http://www.scri.ac.uk/research/pp/pestanddisease/rhynchosporiumonbarley

http://www.inra.fr/hyp3/pathogene/6rhysec.htm

http://agdev.anr.udel.edu/weeklycropupdate/?tag=barley-yellow-dwarf-virus

http://www.agroatlas.ru/en/content/diseases/Hordei/Hordei_Rhynchosporium_secalis/

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Stagonospora Blotch, Septoria Leaf and Glume Blotch

Scientific name

Phaeosphaeria nodurm (E. Muller) Hedjaroude [teleomorph]
Stagonospora nodorum (Berk.) Castellani & E.G.Germano [anamorph] (Berk.) Berk. & Broome

Other scientific name

Septoria nodorum (Berk.) Berk.

Importance

Seedborne.

Significance

Septoria nodorum was once the most serious pathogen on cereals. Major losses can occur, through seed shriveling and lower test weights, if these diseases reach severe levels prior to harvest.

Symptoms

The first symptoms appear in the spring as brown spots on leaf blades and leaf sheaths or at the junction of blade and sheath. Later oval red brown spots of 1-2 cm in length develop along leaf veins, having chlorotic margins. The dark brown pycnidia are scattered throughout the lesions. Infected stem nodes turn brown, shrivel and are speckled with dark pycnidia. Pycnidia may develop also on seed surface. In culture, the fungus produces dark violet colonies with pink to white mycelium at the margins. The distinction between wheat and barley biotypes is based on differences in their colony morphology and hosts.

Hosts

Mainly wheat, but occasionally barley and rye.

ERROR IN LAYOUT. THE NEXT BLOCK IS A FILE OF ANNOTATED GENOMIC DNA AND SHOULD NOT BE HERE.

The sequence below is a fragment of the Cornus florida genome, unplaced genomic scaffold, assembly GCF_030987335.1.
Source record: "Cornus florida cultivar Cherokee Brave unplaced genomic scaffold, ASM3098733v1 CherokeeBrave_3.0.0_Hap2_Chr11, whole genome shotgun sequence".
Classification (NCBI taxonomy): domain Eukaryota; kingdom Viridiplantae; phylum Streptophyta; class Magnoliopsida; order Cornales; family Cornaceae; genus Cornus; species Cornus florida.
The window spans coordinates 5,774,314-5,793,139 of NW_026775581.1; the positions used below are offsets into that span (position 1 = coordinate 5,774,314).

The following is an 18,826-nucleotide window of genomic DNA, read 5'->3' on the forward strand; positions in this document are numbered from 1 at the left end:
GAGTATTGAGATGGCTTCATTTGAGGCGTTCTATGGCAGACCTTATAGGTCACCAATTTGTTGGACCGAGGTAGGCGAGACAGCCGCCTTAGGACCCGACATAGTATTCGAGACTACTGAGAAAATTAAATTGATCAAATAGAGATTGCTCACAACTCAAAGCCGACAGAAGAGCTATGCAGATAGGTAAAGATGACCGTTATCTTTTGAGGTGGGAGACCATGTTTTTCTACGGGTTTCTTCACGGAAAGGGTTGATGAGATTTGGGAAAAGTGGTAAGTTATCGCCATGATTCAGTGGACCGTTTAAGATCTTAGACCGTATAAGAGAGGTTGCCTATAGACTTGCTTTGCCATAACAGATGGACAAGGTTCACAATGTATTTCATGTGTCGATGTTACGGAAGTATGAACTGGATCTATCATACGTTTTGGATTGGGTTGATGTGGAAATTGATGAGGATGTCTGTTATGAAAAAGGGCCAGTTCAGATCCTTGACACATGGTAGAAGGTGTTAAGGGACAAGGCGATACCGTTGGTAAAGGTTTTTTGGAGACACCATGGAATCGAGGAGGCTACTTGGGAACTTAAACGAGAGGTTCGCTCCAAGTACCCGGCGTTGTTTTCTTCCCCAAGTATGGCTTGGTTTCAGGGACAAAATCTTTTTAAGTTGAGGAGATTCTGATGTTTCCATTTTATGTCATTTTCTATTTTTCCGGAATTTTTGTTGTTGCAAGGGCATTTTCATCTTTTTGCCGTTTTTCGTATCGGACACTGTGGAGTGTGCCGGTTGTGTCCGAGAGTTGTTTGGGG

Geographic distribution

Disease is widely distributed throughout the world.

Biology and transmission

Straw, seed and winter barley plants are sources of primary inoculum. Conidia produced during wet periods are disseminated by splashing rain and initiate infection throughout the growing season. Pycnidia in lesions are followed by pseudothecia in late summer. Ascospores are prevalent during late summer, being predominantly windborne. Germ tubes of both types of spores penetrate barley directly and through stomata. Isolates of barley biotype of S. nodorum are pathogenic only for barley. Infection requires 6 hrs of wetness. Spore germination and infection are optimal at temperatures between 15 and 25°C, but they can occur between 5 and 35°C. Incubation period depends on weather conditions, lasting 10 to 20 days. Wet and windy weather favour epidemics.

Detection/indexing method in place at ICARDA

Treatment/control

Procedure followed at the CGIAR Centres in case of positive test

References and further reading

http://www.hgca.com/hgca/wde/diseases/S.nodorum/Snodcont.html

http://www.agroatlas.ru/en/content/diseases/Hordei/Hordei_Septoria_hordei/

http://www.aces.edu/pubs/docs/A/ANR-0903/

Stagonospora Blotch (source: HGCA)

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Black Point

Scientific names

Alternaria spp., Cochliobolus sativus, Fusarium spp., Cladosporium spp.

Importance

Seedborne.

Significance